DETROIT ( TheStreet) -- Anyone who skimmed the headlines about General Motors' ( GM) bailout repayment in April could be forgiven for wondering why we're still talking about it. "GM Repays Treasury Loan in Full," said the U.S. Treasury Department's press release. "We have repaid our government loan, in full, with interest, five years ahead of schedule," then-CEO Ed Whitacre said in
a commercial, to a backdrop of empowering instrumental music. >>GM, Ford Sales Expected to Rise >>Chevy Volt Gets Equivalent of Up to 93 MPG "We are encouraged that GM has repaid its debt well ahead of schedule," Treasury Secretary Tim Geithner said in a statement . But skeptics might have noticed that GM wasn't actually repaying all of its bailout - just its debt, in technical terms. It still owed taxpayers $2.1 billion in preferred stock, along with a 60.8% equity stake that's now being cashed in. Even seven months later - after GM raised $23.1 billion in the largest initial public offering ever - the company still owes the government a big chunk of change. According to the most recent transaction report for the Troubled Asset Relief Program, the Treasury Department distributed $50.7 billion to General Motors; $16.3 billion to its one-time financing subsidiary, GMAC (now rebranded as Ally Financial); offered a $3.5 billion credit line to GM Supplier Receivables; and will distribute up to $1.5 billion in incentives to GMAC Mortgage to workout troubled homeowners' debt. Taxpayers have been made whole, with interest, on just one of those components - the smallest one. GM's supplier receivables subsidiary ended up using only $290 million of the credit line. In a restructured debt arrangement, GM paid back the borrowings, with $56.5 million in interest. It represented a 19% return on investment over less than a year. As for the larger taxpayers' investments, the picture isn't quite as pretty as it's been painted. The government has received $20.7 billion back from General Motors - meaning the automaker alone - through $7.1 billion in debt repayments and $13.6 billion in sales of common stock during the IPO. The Treasury now has 553.8 million shares of GM, worth $18.7 billion as of Friday's close. That leaves an $11.3 billion gap between what taxpayers shelled out to GM (the automaker) and where those loans and investments stand today.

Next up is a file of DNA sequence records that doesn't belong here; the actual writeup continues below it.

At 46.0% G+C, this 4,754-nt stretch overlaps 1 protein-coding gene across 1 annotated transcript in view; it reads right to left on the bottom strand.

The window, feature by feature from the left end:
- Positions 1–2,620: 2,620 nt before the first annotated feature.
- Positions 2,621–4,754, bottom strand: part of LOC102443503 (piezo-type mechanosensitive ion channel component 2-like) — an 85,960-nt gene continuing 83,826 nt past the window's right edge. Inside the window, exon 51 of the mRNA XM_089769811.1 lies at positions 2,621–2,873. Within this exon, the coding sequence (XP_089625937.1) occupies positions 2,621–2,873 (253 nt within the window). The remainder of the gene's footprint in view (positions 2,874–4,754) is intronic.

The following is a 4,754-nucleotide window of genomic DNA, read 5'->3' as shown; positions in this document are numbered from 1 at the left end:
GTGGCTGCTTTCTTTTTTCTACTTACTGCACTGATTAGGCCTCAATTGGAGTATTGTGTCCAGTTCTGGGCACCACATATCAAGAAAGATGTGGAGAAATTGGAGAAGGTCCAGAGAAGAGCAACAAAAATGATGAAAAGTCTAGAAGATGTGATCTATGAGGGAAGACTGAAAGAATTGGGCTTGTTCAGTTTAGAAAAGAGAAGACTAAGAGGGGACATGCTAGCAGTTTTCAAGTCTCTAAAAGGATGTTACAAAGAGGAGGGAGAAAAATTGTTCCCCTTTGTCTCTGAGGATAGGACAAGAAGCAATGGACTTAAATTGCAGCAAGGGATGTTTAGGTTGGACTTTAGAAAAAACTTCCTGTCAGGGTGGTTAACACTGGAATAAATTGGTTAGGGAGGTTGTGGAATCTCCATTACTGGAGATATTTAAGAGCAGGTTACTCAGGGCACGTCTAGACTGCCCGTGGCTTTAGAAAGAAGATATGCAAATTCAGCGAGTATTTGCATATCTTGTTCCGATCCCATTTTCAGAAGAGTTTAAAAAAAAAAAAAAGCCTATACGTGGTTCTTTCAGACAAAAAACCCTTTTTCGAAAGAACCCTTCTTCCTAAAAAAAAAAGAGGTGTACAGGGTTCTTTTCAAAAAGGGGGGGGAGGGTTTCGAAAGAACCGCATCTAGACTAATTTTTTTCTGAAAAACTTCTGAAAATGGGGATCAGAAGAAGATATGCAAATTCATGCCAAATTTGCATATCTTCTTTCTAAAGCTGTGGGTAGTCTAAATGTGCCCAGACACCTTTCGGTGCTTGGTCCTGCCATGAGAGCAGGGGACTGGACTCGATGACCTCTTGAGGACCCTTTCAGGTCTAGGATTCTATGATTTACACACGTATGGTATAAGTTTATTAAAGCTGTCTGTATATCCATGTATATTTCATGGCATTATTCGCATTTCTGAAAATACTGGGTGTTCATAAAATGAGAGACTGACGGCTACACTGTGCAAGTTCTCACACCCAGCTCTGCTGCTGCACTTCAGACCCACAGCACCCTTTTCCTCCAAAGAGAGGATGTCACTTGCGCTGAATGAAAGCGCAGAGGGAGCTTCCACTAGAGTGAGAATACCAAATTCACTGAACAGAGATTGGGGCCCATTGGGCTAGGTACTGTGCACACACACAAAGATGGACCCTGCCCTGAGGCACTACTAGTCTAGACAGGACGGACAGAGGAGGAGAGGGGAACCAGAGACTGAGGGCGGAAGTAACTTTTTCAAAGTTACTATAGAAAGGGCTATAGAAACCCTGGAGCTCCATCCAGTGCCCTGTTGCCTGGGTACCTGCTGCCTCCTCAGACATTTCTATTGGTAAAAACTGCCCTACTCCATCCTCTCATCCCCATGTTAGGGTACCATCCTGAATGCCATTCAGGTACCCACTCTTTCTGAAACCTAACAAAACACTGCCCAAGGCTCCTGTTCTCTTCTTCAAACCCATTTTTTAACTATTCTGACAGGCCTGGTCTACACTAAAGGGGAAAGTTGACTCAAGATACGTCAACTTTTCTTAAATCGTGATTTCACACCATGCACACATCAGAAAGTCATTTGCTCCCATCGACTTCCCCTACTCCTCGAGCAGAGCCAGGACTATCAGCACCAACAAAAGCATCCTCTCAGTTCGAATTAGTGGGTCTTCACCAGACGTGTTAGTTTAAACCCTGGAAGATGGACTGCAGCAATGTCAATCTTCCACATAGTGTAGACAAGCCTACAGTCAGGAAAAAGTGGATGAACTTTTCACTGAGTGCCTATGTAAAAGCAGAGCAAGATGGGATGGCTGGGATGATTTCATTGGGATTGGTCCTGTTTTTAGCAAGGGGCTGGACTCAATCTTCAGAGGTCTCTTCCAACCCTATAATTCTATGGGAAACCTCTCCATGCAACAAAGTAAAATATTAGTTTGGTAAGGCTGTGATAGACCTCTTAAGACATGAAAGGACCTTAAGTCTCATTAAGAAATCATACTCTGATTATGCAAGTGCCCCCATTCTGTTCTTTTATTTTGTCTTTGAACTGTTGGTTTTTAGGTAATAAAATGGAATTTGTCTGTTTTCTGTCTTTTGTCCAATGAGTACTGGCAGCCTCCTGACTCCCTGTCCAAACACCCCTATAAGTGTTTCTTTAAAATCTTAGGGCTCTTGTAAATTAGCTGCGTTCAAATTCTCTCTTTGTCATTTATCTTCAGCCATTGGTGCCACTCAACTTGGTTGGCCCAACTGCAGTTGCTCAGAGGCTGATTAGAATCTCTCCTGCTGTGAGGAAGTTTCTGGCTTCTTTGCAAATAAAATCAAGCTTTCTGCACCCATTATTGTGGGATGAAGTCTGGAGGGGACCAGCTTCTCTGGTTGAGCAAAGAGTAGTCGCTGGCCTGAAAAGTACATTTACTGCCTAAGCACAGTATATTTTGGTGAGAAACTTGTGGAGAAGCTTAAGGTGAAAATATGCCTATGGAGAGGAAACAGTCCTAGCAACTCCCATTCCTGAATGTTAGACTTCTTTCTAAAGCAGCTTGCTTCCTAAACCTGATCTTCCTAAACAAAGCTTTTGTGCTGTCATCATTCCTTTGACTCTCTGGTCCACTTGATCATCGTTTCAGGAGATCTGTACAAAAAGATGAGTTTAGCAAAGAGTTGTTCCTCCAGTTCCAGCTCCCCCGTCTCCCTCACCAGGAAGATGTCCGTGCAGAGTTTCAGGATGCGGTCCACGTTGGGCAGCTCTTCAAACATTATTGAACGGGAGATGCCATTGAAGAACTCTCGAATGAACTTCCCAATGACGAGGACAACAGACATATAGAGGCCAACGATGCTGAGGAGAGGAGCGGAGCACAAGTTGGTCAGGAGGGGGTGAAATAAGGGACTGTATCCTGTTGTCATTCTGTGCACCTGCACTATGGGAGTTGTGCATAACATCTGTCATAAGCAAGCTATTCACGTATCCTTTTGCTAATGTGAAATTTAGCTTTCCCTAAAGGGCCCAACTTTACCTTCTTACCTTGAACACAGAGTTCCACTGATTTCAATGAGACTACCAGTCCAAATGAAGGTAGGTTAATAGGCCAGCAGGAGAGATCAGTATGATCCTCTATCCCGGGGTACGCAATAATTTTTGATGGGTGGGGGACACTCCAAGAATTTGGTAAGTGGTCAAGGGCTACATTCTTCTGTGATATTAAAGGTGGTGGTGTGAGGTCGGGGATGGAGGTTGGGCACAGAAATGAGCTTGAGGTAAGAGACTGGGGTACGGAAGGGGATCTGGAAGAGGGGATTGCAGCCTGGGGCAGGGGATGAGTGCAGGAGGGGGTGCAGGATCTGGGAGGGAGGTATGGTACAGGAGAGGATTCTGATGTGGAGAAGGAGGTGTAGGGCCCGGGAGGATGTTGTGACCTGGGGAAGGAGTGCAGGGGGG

As for GMAC, it hasn't paid back any of its bailout funds. The incentives offered to GMAC Mortgage aren't meant to be repaid. In practical terms, the best way to sum up GM's bailout is this: Taxpayers committed as much as $70.5 billion to the automaker and its one-time subsidiaries at the pinnacle. Just $21 billion, or 30%, has been returned so far, with another $49.5 billion outstanding. Taxpayers may offer GM's former mortgage lender another $1.5 billion in incentives, free of charge, to help troubled borrowers. (GMAC Mortgage, it's worth noting, is the only servicer that's been sued by the government for alleged fraud over the so-called "robosigning" scandal.) It's true that General Motors has made great progress, a whole lot faster than anyone expected. The Treasury believes it will lose about $17 billion on automotive industry investments, far below initial cost estimates. But, importantly, the most recent from TARP's inspector general indicates that GM's offering price fell about $100 short per share. "In order for Treasury to recoup its common stock investment in New GM and the $986 million retained by Old GM, a review by SIGTARP for Senator Charles Grassley determined that New GM would need to receive an average of $133.78 per share, before giving effect to any stock split that may occur," says
the report. "This figure does not include the underwriting, legal, and other costs that Treasury will incur in connection with the IPO, nor does it account for any interest or dividend payments received from New GM or the costs incurred by Treasury to borrow the funds it provided to the GM entities." GM's advertising campaign has generated a lot of buzz recently by acknowledging defeat, thanking Americans for their charity and promising to turn the company around. But in regards to how much of its bailout has been repaid, the opening of GM's "Reinvention" commercial from the summer of 2009 might be the most apt. As a sun rises and sets over the skyline of Detroit, an announcer says: "Let's be completely honest." -- Written by Lauren Tara LaCapra in New York. >To contact the writer of this article, click here: Lauren Tara LaCapra. >To follow the writer on Twitter, go to http://twitter.com/laurenlacapra. >To submit a news tip, send an email to: email@example.com.